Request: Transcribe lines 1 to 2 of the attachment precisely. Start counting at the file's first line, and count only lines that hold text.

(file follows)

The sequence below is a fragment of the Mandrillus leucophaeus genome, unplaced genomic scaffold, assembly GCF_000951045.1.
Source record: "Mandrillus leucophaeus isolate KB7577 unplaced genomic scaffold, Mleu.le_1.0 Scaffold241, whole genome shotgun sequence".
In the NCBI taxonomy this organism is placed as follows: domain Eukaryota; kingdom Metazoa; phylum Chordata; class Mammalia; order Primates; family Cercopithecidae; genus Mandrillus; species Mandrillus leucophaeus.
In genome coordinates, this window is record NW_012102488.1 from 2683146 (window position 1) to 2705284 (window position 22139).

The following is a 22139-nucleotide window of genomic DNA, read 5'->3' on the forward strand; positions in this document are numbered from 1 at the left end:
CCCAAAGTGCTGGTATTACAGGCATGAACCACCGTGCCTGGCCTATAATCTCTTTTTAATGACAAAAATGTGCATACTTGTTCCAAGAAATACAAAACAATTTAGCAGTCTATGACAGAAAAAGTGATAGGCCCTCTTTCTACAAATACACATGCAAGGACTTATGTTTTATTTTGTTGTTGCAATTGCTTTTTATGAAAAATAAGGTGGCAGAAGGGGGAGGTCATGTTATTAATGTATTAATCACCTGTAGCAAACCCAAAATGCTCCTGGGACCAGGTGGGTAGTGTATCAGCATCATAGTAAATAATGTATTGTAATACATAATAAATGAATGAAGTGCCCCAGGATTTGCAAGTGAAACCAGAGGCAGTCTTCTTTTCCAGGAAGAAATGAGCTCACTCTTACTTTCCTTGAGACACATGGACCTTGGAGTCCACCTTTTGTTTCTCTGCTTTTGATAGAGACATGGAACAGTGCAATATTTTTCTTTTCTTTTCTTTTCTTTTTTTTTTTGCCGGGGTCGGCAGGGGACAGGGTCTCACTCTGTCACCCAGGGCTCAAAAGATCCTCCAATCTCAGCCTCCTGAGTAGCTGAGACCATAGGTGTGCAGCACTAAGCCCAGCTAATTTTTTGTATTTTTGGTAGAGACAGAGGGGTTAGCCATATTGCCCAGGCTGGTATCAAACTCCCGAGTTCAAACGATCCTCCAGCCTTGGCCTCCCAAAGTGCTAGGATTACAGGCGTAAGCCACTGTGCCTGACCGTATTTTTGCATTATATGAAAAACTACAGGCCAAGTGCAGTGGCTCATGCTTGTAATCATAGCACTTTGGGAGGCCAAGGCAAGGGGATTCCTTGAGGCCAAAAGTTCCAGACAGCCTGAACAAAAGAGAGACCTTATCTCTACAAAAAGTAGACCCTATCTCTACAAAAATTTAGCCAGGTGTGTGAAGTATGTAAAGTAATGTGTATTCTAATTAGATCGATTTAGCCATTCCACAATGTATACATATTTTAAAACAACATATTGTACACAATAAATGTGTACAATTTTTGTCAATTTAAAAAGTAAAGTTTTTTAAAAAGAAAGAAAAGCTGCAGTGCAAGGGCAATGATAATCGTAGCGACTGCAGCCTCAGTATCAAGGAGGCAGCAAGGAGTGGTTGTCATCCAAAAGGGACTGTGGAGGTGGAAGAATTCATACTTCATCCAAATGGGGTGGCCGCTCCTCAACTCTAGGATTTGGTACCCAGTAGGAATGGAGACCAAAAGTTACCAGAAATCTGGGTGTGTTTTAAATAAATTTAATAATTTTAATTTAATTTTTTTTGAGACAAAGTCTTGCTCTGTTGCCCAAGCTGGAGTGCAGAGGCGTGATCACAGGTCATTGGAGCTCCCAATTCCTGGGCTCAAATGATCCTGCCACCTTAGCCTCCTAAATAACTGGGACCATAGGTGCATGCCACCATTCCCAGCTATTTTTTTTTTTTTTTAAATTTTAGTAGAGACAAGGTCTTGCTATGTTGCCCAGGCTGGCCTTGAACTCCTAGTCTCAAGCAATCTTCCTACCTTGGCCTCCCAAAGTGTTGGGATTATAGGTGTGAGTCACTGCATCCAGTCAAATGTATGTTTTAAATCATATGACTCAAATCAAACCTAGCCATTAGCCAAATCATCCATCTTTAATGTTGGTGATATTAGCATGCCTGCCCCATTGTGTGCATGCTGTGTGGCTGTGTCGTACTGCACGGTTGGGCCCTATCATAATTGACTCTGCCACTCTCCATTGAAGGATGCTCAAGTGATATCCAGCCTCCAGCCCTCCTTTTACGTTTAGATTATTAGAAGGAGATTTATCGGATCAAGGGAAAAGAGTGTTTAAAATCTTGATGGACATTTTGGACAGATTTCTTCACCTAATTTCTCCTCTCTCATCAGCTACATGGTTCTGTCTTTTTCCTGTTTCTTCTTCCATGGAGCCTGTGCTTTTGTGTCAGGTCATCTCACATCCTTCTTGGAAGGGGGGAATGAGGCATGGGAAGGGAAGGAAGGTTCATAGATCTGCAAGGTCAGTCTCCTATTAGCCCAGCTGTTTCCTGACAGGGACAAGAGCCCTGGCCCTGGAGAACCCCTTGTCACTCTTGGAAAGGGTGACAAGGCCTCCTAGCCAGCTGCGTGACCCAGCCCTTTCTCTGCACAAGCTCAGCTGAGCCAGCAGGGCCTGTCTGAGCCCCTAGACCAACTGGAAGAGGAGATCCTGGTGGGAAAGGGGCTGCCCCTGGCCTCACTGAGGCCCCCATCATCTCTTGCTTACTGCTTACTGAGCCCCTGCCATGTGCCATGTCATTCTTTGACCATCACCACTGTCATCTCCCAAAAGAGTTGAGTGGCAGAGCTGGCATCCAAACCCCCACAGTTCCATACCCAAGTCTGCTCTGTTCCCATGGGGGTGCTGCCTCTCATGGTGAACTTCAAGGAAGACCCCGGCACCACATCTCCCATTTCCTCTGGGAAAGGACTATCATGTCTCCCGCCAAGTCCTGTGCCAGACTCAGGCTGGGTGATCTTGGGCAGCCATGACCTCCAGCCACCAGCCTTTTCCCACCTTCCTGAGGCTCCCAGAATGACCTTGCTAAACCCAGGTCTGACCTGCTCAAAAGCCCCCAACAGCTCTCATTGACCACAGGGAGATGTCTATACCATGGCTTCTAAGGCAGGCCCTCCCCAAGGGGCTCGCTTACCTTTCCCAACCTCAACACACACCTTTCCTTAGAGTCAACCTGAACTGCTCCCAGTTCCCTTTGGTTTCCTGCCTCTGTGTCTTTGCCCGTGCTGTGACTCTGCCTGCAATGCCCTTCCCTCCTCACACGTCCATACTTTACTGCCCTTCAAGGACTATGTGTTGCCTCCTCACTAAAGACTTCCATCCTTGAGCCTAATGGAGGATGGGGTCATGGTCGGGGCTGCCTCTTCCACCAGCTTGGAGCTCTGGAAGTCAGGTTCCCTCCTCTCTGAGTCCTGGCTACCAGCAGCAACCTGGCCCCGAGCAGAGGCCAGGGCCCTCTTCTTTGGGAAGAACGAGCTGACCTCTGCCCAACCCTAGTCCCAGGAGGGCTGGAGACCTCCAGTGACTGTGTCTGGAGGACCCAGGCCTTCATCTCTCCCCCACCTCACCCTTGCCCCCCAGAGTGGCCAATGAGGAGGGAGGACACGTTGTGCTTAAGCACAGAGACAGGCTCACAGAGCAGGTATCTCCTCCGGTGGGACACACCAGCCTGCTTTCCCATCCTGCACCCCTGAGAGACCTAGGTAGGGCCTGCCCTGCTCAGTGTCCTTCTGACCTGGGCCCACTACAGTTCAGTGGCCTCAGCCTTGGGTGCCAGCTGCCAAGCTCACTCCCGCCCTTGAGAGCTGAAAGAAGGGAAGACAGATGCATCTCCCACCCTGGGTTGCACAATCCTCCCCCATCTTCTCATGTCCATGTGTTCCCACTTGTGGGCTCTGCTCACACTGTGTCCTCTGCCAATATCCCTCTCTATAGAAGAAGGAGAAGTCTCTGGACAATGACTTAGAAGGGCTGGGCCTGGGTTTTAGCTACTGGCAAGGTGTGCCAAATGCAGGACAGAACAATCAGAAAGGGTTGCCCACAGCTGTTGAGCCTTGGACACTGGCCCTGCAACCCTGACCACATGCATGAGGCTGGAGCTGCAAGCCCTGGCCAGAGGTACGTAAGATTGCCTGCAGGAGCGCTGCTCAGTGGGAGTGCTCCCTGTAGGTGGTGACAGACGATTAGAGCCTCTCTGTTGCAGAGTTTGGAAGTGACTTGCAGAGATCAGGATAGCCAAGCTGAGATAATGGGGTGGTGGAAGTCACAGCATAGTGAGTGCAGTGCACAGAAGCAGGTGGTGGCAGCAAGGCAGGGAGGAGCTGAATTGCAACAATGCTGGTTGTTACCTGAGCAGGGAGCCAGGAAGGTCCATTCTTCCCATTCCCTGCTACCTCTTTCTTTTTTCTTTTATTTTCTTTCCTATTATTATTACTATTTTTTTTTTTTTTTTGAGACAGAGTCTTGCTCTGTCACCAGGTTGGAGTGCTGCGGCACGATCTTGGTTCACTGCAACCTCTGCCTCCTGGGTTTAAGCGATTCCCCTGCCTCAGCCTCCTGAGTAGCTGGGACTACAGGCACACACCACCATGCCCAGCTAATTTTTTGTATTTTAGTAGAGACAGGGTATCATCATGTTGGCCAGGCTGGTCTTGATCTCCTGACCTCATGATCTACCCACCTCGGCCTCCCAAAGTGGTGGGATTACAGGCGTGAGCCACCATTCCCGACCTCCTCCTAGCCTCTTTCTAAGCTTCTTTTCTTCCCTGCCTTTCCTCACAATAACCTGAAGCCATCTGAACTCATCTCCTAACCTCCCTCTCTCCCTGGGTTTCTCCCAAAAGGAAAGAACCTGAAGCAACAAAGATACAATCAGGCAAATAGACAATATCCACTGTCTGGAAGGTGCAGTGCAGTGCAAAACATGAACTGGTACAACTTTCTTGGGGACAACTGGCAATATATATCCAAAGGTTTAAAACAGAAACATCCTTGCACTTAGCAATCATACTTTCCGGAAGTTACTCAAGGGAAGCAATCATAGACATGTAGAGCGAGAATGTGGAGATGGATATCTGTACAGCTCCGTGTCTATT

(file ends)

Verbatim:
The sequence below is a fragment of the Mandrillus leucophaeus genome, unplaced genomic scaffold, assembly GCF_000951045.1.
Source record: "Mandrillus leucophaeus isolate KB7577 unplaced genomic scaffold, Mleu.le_1.0 Scaffold241, whole genome shotgun sequence".